Each person has two, located on each side of the face, immediately in front of the ears, where the temporal bone of the skull connects to the lower jaw ( mandible ). TMJs open and close like a hinge, and slide forward, back, and side to side. During chewing, they experience enormous pressure.
As with other joints, the surfaces of TMJs are covered with cartilage. Like the knee, the two parts of the jaw joint are separated by a small disc, the meniscus , which prevents the bones from rubbing against each other. The muscles that open and close the mouth also help stabilize these joints, located about ½ inch (1.25 cm) in front of each of the ear canals.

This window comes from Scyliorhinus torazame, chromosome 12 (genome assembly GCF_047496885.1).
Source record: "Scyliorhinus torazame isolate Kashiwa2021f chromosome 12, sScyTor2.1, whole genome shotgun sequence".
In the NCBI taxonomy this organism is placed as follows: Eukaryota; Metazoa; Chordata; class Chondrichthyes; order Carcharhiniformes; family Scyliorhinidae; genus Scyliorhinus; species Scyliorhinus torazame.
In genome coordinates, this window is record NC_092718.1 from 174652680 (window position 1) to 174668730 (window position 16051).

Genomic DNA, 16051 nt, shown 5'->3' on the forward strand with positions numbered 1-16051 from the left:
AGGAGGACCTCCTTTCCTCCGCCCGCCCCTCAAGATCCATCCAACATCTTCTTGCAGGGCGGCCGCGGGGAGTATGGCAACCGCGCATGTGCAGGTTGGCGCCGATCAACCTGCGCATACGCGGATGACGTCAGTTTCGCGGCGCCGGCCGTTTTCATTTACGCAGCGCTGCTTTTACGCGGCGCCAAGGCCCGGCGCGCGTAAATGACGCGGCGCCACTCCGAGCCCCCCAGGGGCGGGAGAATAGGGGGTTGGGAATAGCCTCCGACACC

TMJs and the muscles around them are prone to various disorders, which most often occur in people between the ages of 20 and 50. In the majority of cases, temporomandibular joint dysfunction is explained by muscle strains, anatomical problems and injuries. Sometimes there can also be a psychological component.
Like all joints, TMJs can be affected by osteoarthritis, rheumatoid arthritis and other inflammatory disorders. In rare cases, tumors may appear there. But, for the majority of people, pain in the TMJ region is not serious. Discomfort and pain can be temporary or chronic. They sometimes disappear without major treatment.